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Tony Martin

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Hiland Lake and Half Moon Lake and Blind Lake


Hiland Lake

This lake is first of seven lakes in the Hiland chain of lakes.  It covers 123 acres, 12 feet maximum depth and is home to some big fish, according to the folks at Dicks sport Shop, 3600 Grand River, Howell, MI 48843, 517-546-8530.  There have been largemouth bass up to 7 pounds caught her.  Bluegills are abundant and are often big.  The lake also holds some perch, in the 7 to 8 inch range and crappies that average 9 to 11 inches.  If youre after large gamefish, some big northern pike can found here, also.  The pike will strike spinnerbaits, jerkbaits, and of course, a large sucker or shiner minnow is an option.  Focus on weeds for pike.  Bass busters will do well with a variety of soft plastics fished along submerged weedbeds.  Though of modest size, Hiland has plenty of coves, points, narrows and even an island.


Half Moon Lake

This lake is the next in the chain and a DNR report on the public access for Half Moon Lake said its located one mile south of Hell, but dont let that discourage you from visiting this 236 acre lake and maximum depth of 87 feet.  Hell is a tiny community near the Pinckney State Recreations Area, and Half Moon is well worth a visit, despite its proximity to the nether region.  Craig Kivi of Log Cabin Hardware and Golden Drake Fly Shop, 9280 McGregor Rd, Pinckney, MI 48169, 734-426-2256, says Half Moon is known as a panfish and pike lake, which is not a bad thing to be, which is not a bad thing to be, since panfish are usually easy to catch and good to eat.  There are also some big northern pike that strike with vengeance and normally have lots of meat on their aggressive bones.  Bluegills are not only numerous in this lake, but they can run up to 10 inches.  Northern pike are not nearly as numerous, but are of decent size and worth the effort to find.  Half Moon also has some bi smallmouth bass, which average 14 to 17 inches, and a fair number of crappies.  The DNR has stocked walleyes in the lake, but the fish dont seem to have survived in large numbers.  Half Moon Lake is especially productive in early spring.  Half Moon has some sharp drop-offs along the southern shore and near the narrows toward the eastern end.  The far eastern end also features some sunken brush around the shoreline that is often a magnet for baitfish and predators that feed on them.  One sign that this is a good fishing lake is that the parking lot fills up fast on many days, so try to arrive early or be prepared to wait awhile to get your boat in the water.  Like most of the larger lakes in this populous area, there are a fair number of recreational boaters on Half Moon.


Blind Lake

This lake is 65 acres and a maximum depth of 80 feet and is reachable via a channel on the west end of Half Moon.  The DNR has stocked rainbow trout and splake there in the past, but with poor results.  The lake is currently not being stoked with any species.  Anglers can find some largemouth bass here: Look for largemouths along submerged weedbeds and near any visible cover.  There are also a fair number of bluegills and a few northern pike, both of modest size.  Like bass, pike and bluegills will also use available weeds as cover.  For a small lake, Blind is surprisingly deep, with depths to 80 feet in a pool near the middle.  This means there are some sharp drop-offs, especially along the western shore.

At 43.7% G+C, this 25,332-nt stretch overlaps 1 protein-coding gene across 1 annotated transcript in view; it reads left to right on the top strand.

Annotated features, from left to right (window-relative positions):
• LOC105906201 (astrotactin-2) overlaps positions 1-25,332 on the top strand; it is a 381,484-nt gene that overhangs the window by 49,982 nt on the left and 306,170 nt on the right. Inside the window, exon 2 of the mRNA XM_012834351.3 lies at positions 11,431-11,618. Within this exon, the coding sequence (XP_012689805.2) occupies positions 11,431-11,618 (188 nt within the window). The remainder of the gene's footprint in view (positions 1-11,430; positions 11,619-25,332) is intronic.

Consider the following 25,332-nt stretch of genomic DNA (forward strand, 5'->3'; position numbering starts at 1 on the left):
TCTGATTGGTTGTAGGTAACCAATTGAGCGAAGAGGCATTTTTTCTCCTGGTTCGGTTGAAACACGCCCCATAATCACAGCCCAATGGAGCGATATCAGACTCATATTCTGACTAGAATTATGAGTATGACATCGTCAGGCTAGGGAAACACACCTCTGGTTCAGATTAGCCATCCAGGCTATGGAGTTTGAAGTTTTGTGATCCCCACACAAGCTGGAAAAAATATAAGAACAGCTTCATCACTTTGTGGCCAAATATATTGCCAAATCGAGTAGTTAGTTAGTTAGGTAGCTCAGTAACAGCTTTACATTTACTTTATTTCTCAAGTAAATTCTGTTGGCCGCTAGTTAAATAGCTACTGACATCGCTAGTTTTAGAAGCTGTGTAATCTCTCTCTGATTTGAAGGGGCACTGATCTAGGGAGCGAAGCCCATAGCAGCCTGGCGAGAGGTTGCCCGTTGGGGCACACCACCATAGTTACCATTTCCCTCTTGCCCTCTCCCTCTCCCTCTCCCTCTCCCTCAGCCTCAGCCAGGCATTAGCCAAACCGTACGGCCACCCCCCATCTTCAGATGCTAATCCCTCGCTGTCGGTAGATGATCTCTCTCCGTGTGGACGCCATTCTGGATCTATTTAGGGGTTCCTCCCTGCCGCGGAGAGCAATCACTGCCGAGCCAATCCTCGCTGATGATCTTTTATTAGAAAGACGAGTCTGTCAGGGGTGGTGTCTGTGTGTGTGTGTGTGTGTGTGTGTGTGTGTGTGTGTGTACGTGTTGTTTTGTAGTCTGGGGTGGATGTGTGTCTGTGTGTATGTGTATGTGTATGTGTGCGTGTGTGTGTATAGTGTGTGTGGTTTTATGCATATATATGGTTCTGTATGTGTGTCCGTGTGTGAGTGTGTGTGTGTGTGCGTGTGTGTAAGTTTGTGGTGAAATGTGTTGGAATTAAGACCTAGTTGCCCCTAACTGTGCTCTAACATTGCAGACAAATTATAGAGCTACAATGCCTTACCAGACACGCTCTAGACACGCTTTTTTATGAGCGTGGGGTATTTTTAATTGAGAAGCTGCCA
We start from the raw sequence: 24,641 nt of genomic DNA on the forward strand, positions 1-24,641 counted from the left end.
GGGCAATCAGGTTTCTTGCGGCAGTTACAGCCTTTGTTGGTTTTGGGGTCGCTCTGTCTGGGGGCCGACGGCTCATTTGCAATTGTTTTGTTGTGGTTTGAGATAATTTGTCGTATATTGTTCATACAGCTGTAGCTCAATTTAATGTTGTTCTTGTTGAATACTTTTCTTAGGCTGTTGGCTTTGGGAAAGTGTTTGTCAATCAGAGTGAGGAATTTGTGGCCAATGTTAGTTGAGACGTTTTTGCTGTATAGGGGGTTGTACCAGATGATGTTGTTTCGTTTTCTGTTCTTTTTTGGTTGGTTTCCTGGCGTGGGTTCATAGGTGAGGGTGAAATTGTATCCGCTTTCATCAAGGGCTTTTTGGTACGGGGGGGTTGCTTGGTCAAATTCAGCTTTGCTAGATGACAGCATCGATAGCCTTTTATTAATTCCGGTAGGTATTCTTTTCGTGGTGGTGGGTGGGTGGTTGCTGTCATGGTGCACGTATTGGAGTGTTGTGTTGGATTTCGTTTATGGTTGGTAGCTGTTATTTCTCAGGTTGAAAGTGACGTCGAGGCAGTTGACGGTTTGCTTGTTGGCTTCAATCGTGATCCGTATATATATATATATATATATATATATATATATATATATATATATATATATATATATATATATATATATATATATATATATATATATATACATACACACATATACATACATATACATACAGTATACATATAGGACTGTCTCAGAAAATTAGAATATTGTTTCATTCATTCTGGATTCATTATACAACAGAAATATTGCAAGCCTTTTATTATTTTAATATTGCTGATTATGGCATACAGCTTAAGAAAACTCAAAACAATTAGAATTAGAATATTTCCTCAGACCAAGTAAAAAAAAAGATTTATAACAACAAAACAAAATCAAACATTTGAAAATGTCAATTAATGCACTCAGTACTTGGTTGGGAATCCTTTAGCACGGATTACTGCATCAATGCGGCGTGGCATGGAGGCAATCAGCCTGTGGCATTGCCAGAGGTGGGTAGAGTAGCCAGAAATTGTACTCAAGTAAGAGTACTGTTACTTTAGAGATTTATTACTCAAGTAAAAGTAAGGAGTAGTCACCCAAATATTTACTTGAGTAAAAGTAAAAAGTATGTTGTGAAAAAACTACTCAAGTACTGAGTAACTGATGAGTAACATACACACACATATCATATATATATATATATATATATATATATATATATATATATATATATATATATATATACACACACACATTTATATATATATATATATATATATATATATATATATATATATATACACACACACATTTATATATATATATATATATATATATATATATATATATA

Hiland Chain Of Lakes, Hell, Michigan


Hiland Lake Chain of Lakes, Hell Michigan


The Hiland chain flows through the Pinckney Recreational area connecting Half Moon Lake, Bruin Lake, Blind Lake, Woodburn Lake, Hiland Lake, Patterson Lake, Watson Lake, Island Lake. There is a public beach and launch area located on Half Moon Lake. Half Moon is also home to the annual triathlon. Many people enjoy this chain while camping on Bruin Lake. There is a marina on Woodburn Lake where you can stop to get gas.  Homes and cottages line the shores of many of the lakes, and motorized boat traffic is permitted throughout the area.  While in the Half Moon Pinckney area visit Hell Michigan and "The Dam Site Inn", Hell Country Store, Hell Post Office, and Hell Creek Ranch for Horseback riding thru the scenic Pinckney Recreation Area.


Hell, Michigan, like many areas in the state, was inhabited by Indians.  The Potowatamis were the major tribe in this region.  Modern use of Hell was as a pit stop along the trail from Lansing to Dexter. By the 1830s a New York Farmer named George Reeves had developed a mill, general store, and distillery. By the 1840s a school opened with a capacity of 70 students. Today, Hells population remains near the population in the 1940s, somewhere around 260.


There are two theories for the origin of Hell's name. The first is that a pair of German travelers stepped out of a stagecoach one sunny afternoon in the 1830s, and one said to the other, "So schn hell!" - translated as, "So beautifully bright!" Their comments were overheard by some locals and the name stuck.[3]Soon after Michigan gained statehood, George Reeves was asked what he thought the town he helped settle should be called, and replied, "I don't care, you can name it Hell for all I care." The name became official on October 13, 1841.[3] The second theory is tied to the "hell-like" conditions encountered by early explorers including mosquitos, thick forest cover and extensive wetlands.[3]